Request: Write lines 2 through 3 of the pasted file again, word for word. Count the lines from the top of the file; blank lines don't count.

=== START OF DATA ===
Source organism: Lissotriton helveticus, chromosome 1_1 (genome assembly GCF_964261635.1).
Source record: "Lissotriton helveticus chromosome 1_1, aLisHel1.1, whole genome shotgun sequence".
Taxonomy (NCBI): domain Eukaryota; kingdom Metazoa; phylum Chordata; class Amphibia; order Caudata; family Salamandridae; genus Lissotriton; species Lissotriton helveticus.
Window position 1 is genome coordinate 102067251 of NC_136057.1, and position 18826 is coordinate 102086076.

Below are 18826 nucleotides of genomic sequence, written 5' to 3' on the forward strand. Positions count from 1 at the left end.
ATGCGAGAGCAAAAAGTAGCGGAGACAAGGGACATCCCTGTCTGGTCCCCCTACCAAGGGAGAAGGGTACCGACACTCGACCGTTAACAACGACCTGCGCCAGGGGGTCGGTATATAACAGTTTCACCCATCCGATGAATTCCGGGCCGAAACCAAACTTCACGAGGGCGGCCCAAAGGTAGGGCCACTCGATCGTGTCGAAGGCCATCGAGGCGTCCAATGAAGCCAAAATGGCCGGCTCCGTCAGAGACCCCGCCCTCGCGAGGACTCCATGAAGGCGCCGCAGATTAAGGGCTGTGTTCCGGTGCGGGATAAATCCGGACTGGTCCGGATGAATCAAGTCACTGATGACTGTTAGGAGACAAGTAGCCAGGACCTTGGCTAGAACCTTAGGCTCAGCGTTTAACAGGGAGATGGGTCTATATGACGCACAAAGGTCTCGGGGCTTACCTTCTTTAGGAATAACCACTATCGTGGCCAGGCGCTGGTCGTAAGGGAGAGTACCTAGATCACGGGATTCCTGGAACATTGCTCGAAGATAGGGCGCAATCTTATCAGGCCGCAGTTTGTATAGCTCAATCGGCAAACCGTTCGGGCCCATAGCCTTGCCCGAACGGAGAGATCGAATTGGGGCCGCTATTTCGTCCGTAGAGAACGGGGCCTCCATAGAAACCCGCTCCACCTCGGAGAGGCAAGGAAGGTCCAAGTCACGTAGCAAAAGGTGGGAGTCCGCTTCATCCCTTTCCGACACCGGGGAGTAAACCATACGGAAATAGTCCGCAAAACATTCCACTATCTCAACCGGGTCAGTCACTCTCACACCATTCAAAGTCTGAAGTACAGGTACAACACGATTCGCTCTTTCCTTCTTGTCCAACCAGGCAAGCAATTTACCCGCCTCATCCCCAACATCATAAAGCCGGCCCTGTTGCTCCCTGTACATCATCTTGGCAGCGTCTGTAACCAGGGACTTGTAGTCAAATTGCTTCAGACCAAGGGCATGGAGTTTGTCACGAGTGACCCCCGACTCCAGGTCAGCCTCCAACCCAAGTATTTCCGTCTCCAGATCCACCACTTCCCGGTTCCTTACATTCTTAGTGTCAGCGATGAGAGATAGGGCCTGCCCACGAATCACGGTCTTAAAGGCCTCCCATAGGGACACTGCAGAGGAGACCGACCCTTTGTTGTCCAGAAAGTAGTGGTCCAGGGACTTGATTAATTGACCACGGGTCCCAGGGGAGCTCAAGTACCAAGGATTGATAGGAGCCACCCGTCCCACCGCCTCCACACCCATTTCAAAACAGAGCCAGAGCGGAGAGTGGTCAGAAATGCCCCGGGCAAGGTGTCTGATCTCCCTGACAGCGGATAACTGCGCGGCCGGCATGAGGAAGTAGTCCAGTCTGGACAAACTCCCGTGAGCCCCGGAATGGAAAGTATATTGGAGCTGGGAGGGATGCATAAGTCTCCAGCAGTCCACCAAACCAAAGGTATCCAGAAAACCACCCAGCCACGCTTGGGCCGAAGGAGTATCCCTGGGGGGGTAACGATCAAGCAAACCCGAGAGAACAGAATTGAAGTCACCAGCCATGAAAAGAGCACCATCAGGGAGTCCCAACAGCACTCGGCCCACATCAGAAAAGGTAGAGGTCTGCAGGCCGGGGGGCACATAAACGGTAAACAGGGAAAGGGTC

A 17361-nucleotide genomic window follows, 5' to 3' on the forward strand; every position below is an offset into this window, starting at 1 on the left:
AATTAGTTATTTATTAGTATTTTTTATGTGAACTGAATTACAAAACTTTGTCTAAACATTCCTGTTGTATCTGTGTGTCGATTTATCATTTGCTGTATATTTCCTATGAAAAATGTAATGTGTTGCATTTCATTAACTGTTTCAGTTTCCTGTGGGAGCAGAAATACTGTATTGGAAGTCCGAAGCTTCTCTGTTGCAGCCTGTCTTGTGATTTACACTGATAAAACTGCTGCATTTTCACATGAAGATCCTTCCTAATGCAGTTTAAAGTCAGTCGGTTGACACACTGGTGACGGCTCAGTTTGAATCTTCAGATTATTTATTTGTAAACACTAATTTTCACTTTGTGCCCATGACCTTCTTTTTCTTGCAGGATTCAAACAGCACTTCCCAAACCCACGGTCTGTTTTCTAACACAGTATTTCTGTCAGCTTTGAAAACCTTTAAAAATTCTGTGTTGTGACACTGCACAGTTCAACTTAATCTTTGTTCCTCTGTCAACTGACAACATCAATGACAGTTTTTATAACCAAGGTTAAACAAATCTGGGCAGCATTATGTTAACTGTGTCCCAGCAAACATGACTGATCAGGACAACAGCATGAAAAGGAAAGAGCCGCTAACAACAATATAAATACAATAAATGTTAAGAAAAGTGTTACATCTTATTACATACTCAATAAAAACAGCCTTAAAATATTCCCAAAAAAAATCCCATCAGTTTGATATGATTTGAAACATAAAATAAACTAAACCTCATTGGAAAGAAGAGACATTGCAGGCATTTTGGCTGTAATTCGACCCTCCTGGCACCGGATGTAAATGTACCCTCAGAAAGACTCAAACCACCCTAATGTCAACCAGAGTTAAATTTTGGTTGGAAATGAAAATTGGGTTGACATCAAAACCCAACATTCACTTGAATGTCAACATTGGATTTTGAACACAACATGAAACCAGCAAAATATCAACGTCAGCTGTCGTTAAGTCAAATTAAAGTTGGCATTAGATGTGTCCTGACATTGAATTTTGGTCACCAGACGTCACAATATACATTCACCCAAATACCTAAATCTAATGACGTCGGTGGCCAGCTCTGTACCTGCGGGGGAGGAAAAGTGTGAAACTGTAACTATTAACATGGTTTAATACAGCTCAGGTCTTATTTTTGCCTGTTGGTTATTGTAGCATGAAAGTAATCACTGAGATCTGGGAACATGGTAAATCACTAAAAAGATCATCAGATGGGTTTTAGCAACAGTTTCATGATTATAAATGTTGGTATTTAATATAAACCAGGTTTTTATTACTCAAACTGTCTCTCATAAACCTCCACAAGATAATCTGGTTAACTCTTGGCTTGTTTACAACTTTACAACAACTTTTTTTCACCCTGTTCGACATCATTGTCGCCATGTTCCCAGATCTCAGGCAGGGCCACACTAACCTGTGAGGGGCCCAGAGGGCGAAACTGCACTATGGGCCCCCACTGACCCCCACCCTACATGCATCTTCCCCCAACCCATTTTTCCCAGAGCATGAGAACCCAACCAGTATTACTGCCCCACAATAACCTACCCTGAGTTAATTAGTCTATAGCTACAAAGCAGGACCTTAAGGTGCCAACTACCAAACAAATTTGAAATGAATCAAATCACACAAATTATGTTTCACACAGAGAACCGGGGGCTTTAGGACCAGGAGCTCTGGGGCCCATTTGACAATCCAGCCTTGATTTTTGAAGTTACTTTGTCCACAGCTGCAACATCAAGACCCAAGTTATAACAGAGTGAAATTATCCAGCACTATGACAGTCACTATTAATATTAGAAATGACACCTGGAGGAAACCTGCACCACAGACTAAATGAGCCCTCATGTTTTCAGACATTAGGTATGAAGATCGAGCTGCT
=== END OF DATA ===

Source record: "Lissotriton helveticus chromosome 1_1, aLisHel1.1, whole genome shotgun sequence".
Taxonomy (NCBI): domain Eukaryota; kingdom Metazoa; phylum Chordata; class Amphibia; order Caudata; family Salamandridae; genus Lissotriton; species Lissotriton helveticus.